Remarks at a Third Committee Interactive Dialogue with the Special Rapporteur on Eritrea

Ambassador Mary Beth Leonard
U.S. Senior Adviser for African Affairs
New York, New York
October 25, 2023


Thank you, Madam Chair. The United States also thanks the Special Rapporteur for his insightful reporting.

The United States remains deeply concerned by continued reports of unlawful killings; disappearances; torture; unjust detention; undue or unjust restrictions on freedoms of expression, association and peaceful assembly; and other human rights violations and abuses in Eritrea.

Eritreans remain among the most censored people in the world. Through intimidation and control, the government severely restricts the ability of individuals to criticize its policies. The impact of these restrictions is crystal clear: the ability of Eritreans to hold the government accountable is severely curtailed.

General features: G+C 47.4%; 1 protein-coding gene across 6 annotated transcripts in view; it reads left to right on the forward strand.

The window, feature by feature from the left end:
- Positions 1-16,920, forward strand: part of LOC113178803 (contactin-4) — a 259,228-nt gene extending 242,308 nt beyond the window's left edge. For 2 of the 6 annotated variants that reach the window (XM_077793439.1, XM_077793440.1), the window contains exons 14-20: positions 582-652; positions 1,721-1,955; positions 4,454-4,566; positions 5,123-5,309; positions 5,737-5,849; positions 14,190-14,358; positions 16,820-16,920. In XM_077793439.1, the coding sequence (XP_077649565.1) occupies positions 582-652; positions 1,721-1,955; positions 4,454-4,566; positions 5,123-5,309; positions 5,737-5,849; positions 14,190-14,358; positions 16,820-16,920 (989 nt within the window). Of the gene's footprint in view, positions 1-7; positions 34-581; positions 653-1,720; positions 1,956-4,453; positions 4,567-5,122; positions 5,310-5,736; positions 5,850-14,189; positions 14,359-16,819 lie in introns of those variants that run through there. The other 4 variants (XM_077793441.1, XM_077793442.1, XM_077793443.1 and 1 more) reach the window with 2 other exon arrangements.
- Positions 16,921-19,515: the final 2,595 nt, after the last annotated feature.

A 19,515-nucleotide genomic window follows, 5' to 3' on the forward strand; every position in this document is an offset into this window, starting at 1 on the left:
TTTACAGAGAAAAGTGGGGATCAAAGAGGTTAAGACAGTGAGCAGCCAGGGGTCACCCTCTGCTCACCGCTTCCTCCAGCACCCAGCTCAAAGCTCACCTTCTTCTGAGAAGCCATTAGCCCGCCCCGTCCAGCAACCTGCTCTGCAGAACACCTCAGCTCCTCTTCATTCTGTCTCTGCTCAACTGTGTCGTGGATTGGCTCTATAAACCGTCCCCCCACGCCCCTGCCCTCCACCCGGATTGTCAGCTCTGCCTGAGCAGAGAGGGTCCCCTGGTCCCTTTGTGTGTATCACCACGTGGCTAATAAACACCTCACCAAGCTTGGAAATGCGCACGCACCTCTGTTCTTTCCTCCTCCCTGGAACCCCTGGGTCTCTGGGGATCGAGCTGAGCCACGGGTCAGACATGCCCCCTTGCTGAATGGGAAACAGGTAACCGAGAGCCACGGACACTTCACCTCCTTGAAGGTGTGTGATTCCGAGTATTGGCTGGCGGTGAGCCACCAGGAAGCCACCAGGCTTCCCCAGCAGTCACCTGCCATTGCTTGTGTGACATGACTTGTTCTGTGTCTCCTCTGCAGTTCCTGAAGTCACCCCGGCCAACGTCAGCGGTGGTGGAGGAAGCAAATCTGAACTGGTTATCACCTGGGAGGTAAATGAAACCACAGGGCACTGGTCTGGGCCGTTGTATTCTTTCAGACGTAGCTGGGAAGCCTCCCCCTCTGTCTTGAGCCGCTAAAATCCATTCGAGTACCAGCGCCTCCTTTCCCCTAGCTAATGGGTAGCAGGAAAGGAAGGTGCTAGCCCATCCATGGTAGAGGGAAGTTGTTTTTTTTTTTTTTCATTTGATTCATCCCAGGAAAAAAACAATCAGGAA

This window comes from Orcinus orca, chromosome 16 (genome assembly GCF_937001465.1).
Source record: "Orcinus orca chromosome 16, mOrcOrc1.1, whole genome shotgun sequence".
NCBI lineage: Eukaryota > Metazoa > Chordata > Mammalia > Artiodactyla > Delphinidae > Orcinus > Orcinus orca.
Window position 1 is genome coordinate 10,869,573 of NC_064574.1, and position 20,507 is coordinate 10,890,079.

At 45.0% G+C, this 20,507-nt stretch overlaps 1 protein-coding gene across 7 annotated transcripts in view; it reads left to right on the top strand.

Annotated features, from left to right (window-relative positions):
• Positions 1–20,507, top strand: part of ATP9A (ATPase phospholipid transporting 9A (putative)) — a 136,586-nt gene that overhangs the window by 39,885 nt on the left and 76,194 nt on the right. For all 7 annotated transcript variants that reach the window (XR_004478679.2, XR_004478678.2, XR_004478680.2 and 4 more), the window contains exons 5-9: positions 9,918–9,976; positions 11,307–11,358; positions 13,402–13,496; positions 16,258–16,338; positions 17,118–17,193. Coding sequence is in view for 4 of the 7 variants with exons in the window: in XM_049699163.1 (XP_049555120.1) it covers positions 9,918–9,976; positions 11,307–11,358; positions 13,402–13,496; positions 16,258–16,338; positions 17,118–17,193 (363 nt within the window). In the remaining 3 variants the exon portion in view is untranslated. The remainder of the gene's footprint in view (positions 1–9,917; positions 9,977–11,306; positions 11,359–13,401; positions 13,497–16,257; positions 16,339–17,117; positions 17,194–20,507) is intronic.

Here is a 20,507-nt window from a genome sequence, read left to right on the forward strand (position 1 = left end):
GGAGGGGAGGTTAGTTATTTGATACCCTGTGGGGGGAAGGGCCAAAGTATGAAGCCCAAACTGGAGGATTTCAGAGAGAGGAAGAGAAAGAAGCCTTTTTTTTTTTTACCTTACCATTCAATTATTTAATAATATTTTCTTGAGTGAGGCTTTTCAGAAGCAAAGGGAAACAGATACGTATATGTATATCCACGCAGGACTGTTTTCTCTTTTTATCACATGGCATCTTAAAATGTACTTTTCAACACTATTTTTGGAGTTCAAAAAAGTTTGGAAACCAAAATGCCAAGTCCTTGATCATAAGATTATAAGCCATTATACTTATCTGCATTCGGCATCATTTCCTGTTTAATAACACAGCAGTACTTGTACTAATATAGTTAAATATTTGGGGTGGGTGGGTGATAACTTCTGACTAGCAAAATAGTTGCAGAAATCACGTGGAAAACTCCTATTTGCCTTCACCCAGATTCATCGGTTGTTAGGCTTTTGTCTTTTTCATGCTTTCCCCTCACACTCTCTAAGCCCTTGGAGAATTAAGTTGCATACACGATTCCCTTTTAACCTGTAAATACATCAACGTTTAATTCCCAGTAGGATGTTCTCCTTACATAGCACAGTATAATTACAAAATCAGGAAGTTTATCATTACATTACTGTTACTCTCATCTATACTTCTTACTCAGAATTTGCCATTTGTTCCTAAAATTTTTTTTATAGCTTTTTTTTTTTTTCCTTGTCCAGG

We have grave concerns about Eritrea’s military. The government uses indefinite conscription to force children and students into military or civilian service before they finish their education. Many of them never return to school.

Moreover, the government targets those who refuse to serve in its military. Arbitrary detention, evictions, and denial of food rations in a severely impoverished country are only a few of the litany of other abuses and violations committed against those who refuse conscription.

The United States urges Eritrea to end its use of indefinite conscription. We further urge Eritrea to make much-needed reforms to allow for freedom of expression and press freedom.

Mr. Special Rapporteur, what efforts should the UN be taking to secure the release of the 16 journalists whom Eritrea has unjustly kept in indefinite detention, many for more than 20 years?

I thank you.